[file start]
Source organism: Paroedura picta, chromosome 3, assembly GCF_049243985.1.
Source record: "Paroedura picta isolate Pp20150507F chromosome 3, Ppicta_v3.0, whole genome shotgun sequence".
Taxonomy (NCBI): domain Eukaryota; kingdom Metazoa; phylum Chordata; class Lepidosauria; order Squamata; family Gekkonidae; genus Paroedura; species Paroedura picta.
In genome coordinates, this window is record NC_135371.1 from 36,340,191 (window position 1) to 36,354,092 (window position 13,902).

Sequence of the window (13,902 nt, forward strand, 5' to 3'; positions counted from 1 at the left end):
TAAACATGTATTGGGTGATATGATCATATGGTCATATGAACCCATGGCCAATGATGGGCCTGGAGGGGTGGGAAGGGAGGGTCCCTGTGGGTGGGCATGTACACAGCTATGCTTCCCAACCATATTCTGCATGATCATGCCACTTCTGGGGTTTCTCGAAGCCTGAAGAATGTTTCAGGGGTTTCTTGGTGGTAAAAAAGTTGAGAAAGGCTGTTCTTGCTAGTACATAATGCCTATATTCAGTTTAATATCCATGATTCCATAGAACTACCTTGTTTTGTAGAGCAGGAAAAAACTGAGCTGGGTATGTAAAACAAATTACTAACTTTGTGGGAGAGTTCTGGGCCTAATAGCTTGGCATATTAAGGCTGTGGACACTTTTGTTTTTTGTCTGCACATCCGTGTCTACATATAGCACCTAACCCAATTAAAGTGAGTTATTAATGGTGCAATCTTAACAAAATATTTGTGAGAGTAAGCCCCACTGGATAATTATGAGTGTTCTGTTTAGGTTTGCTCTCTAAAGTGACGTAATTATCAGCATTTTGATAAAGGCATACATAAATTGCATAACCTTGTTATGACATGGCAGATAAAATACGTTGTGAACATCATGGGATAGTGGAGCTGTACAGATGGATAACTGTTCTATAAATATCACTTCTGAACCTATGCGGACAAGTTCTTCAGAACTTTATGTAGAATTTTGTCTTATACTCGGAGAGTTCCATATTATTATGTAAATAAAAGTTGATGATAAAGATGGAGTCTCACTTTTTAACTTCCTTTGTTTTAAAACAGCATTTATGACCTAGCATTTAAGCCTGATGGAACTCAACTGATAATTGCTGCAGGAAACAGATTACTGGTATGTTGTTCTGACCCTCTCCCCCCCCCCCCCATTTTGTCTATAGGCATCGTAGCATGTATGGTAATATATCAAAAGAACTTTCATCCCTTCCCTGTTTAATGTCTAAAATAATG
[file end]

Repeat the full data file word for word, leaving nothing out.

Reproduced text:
Source organism: Paroedura picta, chromosome 3, assembly GCF_049243985.1.
Source record: "Paroedura picta isolate Pp20150507F chromosome 3, Ppicta_v3.0, whole genome shotgun sequence".
Taxonomy (NCBI): domain Eukaryota; kingdom Metazoa; phylum Chordata; class Lepidosauria; order Squamata; family Gekkonidae; genus Paroedura; species Paroedura picta.
In genome coordinates, this window is record NC_135371.1 from 36,340,191 (window position 1) to 36,354,092 (window position 13,902).

Sequence of the window (13,902 nt, forward strand, 5' to 3'; positions counted from 1 at the left end):
TAAACATGTATTGGGTGATATGATCATATGGTCATATGAACCCATGGCCAATGATGGGCCTGGAGGGGTGGGAAGGGAGGGTCCCTGTGGGTGGGCATGTACACAGCTATGCTTCCCAACCATATTCTGCATGATCATGCCACTTCTGGGGTTTCTCGAAGCCTGAAGAATGTTTCAGGGGTTTCTTGGTGGTAAAAAAGTTGAGAAAGGCTGTTCTTGCTAGTACATAATGCCTATATTCAGTTTAATATCCATGATTCCATAGAACTACCTTGTTTTGTAGAGCAGGAAAAAACTGAGCTGGGTATGTAAAACAAATTACTAACTTTGTGGGAGAGTTCTGGGCCTAATAGCTTGGCATATTAAGGCTGTGGACACTTTTGTTTTTTGTCTGCACATCCGTGTCTACATATAGCACCTAACCCAATTAAAGTGAGTTATTAATGGTGCAATCTTAACAAAATATTTGTGAGAGTAAGCCCCACTGGATAATTATGAGTGTTCTGTTTAGGTTTGCTCTCTAAAGTGACGTAATTATCAGCATTTTGATAAAGGCATACATAAATTGCATAACCTTGTTATGACATGGCAGATAAAATACGTTGTGAACATCATGGGATAGTGGAGCTGTACAGATGGATAACTGTTCTATAAATATCACTTCTGAACCTATGCGGACAAGTTCTTCAGAACTTTATGTAGAATTTTGTCTTATACTCGGAGAGTTCCATATTATTATGTAAATAAAAGTTGATGATAAAGATGGAGTCTCACTTTTTAACTTCCTTTGTTTTAAAACAGCATTTATGACCTAGCATTTAAGCCTGATGGAACTCAACTGATAATTGCTGCAGGAAACAGATTACTGGTATGTTGTTCTGACCCTCTCCCCCCCCCCCCCATTTTGTCTATAGGCATCGTAGCATGTATGGTAATATATCAAAAGAACTTTCATCCCTTCCCTGTTTAATGTCTAAAATAATG